Here’s the deal. Roth had a book that built up a lot of expectations. I love the Divergent series.I think Veronica Roth is a fantastic author, and I did enjoy parts of this book, but for me, it wasn't all there. I also think that Roth, sold the series as belonging to one genre, and delivered a book in a totally different one. The shift in tone between the books is indeed a tough pill to swallow.
Yes, we have dual POV in Allegiant, but they didn't change tones between the two protagonists.I was confused while reading most of the time because often I had no idea from whose point of view i was reading.The characters could not even be told apart from the other. Tobias and Tris both seemed like the same mind.
Tobias' POV sounded very feminine and made him look weak. It didn't sound like man's POV. I mean, he was so bad-ass in the first two and he seemed so out of character in this one. Tris come out one-dimensional, as well as many of the secondary characters that only served as plot devices.She is condescending and always ends up being right. And quite frankly I couldn't have cared less for her.
The whole romantic development was irritating.They just didn't act like a couple. They have many problems an issues... And how do they resolve them?
By MAKING OUT!!
The reveal of the land beyond the fence was interesting, but I expected something more. WE get explanation for the Factions and the Divergent and we learn about genes. GENES? - Yes Genes...pure genes (GP), damaged genes (GD), genetic anomalies and a bunch of other SCIENCE stuff until your head explodes.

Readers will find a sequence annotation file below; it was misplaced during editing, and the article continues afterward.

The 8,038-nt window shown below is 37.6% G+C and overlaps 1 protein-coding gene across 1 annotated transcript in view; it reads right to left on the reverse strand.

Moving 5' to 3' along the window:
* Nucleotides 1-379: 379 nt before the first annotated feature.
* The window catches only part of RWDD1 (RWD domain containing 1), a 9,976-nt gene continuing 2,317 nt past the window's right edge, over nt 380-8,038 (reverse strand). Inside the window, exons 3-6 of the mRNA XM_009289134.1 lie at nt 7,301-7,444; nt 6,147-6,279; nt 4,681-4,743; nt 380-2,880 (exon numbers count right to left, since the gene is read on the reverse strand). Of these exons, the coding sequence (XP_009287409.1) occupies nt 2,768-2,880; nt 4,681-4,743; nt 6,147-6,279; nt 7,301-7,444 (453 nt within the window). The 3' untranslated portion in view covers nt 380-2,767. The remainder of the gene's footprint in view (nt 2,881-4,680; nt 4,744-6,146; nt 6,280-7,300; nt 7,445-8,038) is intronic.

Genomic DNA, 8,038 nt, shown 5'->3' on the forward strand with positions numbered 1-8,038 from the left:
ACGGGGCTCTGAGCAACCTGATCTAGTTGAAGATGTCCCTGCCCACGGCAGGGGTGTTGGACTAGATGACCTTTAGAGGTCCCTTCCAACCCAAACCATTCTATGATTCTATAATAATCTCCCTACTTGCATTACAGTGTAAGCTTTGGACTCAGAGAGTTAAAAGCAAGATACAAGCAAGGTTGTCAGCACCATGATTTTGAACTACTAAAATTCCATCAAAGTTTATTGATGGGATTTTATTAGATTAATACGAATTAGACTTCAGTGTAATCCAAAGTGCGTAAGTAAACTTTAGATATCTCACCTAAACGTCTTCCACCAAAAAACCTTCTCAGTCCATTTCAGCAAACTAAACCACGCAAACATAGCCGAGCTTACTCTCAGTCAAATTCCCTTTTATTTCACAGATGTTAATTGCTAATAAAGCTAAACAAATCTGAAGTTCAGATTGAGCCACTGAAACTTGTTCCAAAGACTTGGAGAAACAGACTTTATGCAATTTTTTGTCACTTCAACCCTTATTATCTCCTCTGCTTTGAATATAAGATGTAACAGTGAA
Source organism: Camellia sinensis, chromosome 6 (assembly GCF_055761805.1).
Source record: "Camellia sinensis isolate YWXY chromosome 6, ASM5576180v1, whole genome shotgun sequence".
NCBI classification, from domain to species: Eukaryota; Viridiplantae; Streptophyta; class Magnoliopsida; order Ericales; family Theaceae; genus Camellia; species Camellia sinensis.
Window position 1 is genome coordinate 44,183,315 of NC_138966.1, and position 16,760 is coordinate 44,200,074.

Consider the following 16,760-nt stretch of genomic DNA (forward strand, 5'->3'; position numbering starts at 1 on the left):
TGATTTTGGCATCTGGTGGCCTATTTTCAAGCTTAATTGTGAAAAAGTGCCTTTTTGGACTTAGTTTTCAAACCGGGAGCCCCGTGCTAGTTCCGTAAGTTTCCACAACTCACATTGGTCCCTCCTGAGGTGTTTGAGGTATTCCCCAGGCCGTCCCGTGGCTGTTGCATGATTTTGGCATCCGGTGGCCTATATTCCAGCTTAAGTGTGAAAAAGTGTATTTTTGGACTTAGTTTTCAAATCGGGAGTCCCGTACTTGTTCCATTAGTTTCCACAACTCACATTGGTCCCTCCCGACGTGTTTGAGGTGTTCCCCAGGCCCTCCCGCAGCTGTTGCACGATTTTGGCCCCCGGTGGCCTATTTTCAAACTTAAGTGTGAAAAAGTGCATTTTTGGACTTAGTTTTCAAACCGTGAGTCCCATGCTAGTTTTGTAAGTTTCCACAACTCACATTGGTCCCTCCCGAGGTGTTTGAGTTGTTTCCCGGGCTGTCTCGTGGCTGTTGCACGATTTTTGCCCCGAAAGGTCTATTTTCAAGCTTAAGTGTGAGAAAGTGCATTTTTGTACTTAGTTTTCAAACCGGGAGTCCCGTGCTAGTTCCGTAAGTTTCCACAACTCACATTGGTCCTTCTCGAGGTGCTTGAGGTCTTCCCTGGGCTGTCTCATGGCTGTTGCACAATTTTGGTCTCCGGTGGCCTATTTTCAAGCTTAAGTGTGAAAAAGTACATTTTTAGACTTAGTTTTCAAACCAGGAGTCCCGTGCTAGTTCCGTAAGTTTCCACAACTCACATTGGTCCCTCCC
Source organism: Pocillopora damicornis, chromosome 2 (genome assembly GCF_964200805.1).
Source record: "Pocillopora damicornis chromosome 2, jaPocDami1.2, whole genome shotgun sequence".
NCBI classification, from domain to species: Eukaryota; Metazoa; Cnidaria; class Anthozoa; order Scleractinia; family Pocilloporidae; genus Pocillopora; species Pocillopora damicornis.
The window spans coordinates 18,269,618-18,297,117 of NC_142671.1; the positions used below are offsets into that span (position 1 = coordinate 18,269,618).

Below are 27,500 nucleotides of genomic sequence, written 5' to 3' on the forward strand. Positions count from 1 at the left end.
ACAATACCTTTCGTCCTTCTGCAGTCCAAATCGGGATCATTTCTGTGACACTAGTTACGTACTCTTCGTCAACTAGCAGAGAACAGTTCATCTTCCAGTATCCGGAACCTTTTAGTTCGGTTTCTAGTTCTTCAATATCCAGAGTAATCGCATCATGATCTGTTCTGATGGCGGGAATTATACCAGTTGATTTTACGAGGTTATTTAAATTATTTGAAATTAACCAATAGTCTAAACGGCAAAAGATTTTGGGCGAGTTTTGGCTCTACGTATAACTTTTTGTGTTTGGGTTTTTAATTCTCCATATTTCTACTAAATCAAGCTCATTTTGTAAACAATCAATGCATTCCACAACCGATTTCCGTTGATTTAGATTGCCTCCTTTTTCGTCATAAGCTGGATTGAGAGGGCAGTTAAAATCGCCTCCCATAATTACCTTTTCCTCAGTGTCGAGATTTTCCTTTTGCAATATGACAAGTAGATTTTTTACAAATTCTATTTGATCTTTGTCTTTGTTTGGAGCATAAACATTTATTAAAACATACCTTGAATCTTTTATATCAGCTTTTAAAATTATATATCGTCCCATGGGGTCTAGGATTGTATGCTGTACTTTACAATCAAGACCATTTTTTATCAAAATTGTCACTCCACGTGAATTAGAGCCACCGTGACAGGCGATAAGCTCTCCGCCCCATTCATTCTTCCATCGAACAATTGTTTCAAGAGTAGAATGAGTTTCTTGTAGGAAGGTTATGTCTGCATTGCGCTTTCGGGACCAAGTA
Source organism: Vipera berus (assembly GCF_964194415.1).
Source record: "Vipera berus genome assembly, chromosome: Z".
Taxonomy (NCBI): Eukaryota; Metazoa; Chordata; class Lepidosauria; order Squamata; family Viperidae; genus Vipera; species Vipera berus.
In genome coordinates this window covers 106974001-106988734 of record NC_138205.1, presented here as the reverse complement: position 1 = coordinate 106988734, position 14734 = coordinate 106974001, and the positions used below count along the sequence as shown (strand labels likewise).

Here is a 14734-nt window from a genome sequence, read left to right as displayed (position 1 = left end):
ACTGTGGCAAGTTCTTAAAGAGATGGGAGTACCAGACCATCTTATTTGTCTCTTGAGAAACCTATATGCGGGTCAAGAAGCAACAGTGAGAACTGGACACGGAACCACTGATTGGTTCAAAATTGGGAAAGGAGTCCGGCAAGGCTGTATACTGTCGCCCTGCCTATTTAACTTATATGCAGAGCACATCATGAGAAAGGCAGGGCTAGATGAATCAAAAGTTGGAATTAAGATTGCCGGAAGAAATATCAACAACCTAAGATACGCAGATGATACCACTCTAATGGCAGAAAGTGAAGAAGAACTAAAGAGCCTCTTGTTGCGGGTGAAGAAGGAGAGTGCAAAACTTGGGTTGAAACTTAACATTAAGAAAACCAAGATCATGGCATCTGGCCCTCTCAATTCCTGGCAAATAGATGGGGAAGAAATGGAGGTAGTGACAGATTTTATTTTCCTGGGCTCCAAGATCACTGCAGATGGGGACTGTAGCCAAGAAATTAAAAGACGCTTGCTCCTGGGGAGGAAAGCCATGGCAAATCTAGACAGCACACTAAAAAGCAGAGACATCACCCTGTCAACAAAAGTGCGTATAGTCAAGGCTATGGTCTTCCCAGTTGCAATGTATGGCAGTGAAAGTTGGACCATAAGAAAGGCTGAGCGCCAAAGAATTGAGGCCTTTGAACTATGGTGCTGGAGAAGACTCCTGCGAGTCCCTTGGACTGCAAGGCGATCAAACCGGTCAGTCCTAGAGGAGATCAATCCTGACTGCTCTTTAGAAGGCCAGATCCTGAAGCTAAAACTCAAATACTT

We spent 2 books learning and caring about the factions and what it means to be divergent and then all of a sudden... we come to learn that the factions mean, essentially, NOTHING and Divergent doesn't really mean what we thought it meant. And the whole explanation was a big letdown. The GP and GD subplot was all over the place and introducing another rebellion while dropping the other one- the one we cared to read about.It jumped around from one uprising to the next – the GDs outside the city, the Allegiant within the city.
Roth tried to shove too much into one book. By the end of the book I was exhausted , trying to remember plot points and who is good and who is bad, and I had pretty much zero emotional investment in the characters and their fates. My issue with the book is not because of the ending - in fact that was the only interesting thing for me. I personally don't always expect sweet endings with hope and love and cuddly things, especially in dystopian books. But I think it didn't come with a proper build up of events... it could have been sooo so much better.
I’m glad Roth told the story she wanted to tell. I’m sure she did what felt right for her series, knowing it would be controversial. After all, this is her story, and her series. In the end Roth doesn't owe readers a happy ending and readers don’t owe her a positive response.